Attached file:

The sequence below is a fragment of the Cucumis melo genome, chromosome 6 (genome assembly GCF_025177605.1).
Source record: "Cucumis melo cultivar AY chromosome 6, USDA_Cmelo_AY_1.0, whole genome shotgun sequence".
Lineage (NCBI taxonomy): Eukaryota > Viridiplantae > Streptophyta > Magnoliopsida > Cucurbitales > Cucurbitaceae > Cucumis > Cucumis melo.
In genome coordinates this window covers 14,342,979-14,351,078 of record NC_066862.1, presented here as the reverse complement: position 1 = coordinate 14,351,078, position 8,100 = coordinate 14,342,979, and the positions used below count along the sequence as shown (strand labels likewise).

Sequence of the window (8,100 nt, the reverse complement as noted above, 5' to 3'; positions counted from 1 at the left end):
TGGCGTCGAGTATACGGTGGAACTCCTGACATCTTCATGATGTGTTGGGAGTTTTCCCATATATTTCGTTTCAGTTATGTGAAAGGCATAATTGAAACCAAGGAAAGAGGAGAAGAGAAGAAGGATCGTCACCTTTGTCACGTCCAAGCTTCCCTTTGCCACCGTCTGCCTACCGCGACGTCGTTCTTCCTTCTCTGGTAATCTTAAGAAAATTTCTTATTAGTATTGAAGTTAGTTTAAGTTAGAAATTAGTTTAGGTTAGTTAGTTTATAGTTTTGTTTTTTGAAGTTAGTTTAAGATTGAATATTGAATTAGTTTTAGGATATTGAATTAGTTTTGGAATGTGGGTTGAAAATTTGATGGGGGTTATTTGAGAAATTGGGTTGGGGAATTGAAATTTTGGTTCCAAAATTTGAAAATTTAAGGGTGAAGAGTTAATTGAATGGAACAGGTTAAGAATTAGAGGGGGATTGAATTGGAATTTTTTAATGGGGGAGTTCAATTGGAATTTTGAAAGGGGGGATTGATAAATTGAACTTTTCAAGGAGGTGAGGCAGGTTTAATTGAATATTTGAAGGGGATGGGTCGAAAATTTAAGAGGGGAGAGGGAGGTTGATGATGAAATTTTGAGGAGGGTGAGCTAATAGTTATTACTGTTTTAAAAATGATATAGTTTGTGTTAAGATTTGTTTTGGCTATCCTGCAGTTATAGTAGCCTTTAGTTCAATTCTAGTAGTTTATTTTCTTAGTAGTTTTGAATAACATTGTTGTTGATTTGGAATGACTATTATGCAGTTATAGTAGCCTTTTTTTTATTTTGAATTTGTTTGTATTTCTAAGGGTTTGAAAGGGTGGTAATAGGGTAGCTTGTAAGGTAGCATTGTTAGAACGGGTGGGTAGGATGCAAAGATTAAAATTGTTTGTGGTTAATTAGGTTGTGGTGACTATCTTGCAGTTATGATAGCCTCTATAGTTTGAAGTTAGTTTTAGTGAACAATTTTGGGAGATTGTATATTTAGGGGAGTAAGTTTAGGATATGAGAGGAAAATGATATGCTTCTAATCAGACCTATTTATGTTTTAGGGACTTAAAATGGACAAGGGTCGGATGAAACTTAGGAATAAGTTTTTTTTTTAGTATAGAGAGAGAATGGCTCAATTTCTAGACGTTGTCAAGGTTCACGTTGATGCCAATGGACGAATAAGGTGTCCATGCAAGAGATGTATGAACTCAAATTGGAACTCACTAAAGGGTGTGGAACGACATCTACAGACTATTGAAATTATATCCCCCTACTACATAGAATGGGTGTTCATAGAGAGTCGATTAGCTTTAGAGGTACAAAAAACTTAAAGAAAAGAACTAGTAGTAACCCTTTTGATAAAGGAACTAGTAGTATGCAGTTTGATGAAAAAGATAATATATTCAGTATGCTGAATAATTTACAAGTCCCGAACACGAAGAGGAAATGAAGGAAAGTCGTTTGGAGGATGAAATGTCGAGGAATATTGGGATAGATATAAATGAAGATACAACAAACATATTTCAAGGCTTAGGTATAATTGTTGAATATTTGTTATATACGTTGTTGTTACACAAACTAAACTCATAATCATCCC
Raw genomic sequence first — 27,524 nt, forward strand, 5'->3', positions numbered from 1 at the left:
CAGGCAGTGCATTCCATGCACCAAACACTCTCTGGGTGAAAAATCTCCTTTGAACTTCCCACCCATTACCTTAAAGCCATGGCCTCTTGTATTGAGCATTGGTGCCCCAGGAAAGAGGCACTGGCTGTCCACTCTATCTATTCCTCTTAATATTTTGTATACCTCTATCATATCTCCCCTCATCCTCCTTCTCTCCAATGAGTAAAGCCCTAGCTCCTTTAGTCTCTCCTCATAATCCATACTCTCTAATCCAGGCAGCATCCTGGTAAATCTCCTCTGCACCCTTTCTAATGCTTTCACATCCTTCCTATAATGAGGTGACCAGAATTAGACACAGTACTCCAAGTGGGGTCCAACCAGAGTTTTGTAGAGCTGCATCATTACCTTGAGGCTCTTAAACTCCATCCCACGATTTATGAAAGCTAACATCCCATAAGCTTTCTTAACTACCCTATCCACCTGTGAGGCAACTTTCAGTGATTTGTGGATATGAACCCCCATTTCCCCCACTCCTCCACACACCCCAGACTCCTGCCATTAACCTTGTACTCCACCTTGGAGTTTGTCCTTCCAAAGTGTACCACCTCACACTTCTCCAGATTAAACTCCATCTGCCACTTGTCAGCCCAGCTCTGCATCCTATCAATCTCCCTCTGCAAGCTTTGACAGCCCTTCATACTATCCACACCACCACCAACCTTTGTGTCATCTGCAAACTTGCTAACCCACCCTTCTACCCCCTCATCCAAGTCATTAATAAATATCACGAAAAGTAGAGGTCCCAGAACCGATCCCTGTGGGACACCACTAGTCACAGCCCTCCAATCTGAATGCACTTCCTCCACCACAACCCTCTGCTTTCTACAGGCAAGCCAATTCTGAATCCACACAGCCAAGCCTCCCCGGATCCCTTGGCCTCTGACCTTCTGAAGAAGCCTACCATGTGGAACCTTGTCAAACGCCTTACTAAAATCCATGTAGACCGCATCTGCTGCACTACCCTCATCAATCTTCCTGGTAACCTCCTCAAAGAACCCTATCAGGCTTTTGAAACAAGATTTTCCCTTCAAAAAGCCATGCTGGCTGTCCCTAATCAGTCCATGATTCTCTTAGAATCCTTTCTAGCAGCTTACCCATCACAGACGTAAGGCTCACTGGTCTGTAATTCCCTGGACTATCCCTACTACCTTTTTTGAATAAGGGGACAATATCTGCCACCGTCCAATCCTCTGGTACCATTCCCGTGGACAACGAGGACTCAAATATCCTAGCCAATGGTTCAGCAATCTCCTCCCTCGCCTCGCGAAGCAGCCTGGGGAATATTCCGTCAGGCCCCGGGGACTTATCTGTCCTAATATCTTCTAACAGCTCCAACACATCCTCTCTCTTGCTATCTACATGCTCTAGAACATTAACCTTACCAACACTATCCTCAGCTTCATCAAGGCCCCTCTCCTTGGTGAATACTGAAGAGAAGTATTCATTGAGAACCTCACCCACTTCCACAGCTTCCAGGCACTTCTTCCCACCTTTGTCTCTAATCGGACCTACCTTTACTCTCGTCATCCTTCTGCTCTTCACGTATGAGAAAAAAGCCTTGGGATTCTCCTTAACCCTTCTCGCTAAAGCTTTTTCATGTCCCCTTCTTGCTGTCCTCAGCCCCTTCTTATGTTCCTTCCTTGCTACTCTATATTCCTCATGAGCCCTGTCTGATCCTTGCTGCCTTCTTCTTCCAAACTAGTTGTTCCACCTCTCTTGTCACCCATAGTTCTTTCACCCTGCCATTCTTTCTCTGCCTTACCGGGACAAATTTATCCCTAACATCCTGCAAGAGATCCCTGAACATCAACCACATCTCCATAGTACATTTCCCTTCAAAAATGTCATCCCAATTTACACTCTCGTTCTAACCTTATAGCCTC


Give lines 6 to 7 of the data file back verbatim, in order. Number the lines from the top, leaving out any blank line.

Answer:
TGGCGTCGAGTATACGGTGGAACTCCTGACATCTTCATGATGTGTTGGGAGTTTTCCCATATATTTCGTTTCAGTTATGTGAAAGGCATAATTGAAACCAAGGAAAGAGGAGAAGAGAAGAAGGATCGTCACCTTTGTCACGTCCAAGCTTCCCTTTGCCACCGTCTGCCTACCGCGACGTCGTTCTTCCTTCTCTGGTAATCTTAAGAAAATTTCTTATTAGTATTGAAGTTAGTTTAAGTTAGAAATTAGTTTAGGTTAGTTAGTTTATAGTTTTGTTTTTTGAAGTTAGTTTAAGATTGAATATTGAATTAGTTTTAGGATATTGAATTAGTTTTGGAATGTGGGTTGAAAATTTGATGGGGGTTATTTGAGAAATTGGGTTGGGGAATTGAAATTTTGGTTCCAAAATTTGAAAATTTAAGGGTGAAGAGTTAATTGAATGGAACAGGTTAAGAATTAGAGGGGGATTGAATTGGAATTTTTTAATGGGGGAGTTCAATTGGAATTTTGAAAGGGGGGATTGATAAATTGAACTTTTCAAGGAGGTGAGGCAGGTTTAATTGAATATTTGAAGGGGATGGGTCGAAAATTTAAGAGGGGAGAGGGAGGTTGATGATGAAATTTTGAGGAGGGTGAGCTAATAGTTATTACTGTTTTAAAAATGATATAGTTTGTGTTAAGATTTGTTTTGGCTATCCTGCAGTTATAGTAGCCTTTAGTTCAATTCTAGTAGTTTATTTTCTTAGTAGTTTTGAATAACATTGTTGTTGATTTGGAATGACTATTATGCAGTTATAGTAGCCTTTTTTTTATTTTGAATTTGTTTGTATTTCTAAGGGTTTGAAAGGGTGGTAATAGGGTAGCTTGTAAGGTAGCATTGTTAGAACGGGTGGGTAGGATGCAAAGATTAAAATTGTTTGTGGTTAATTAGGTTGTGGTGACTATCTTGCAGTTATGATAGCCTCTATAGTTTGAAGTTAGTTTTAGTGAACAATTTTGGGAGATTGTATATTTAGGGGAGTAAGTTTAGGATATGAGAGGAAAATGATATGCTTCTAATCAGACCTATTTATGTTTTAGGGACTTAAAATGGACAAGGGTCGGATGAAACTTAGGAATAAGTTTTTTTTTTAGTATAGAGAGAGAATGGCTCAATTTCTAGACGTTGTCAAGGTTCACGTTGATGCCAATGGACGAATAAGGTGTCCATGCAAGAGATGTATGAACTCAAATTGGAACTCACTAAAGGGTGTGGAACGACATCTACAGACTATTGAAATTATATCCCCCTACTACATAGAATGGGTGTTCATAGAGAGTCGATTAGCTTTAGAGGTACAAAAAACTTAAAGAAAAGAACTAGTAGTAACCCTTTTGATAAAGGAACTAGTAGTATGCAGTTTGATGAAAAAGATAATATATTCAGTATGCTGAATAATTTACAAGTCCCGAACACGAAGAGGAAATGAAGGAAAGTCGTTTGGAGGATGAAATGTCGAGGAATATTGGGATAGATATAAATGAAGATACAACAAACATATTTCAAGGCTTAGGTATAATTGTTGAATATTTGTTATATACGTTGTTGTTACACAAACTAAACTCATAATCATCCC
Raw genomic sequence first — 27,524 nt, forward strand, 5'->3', positions numbered from 1 at the left: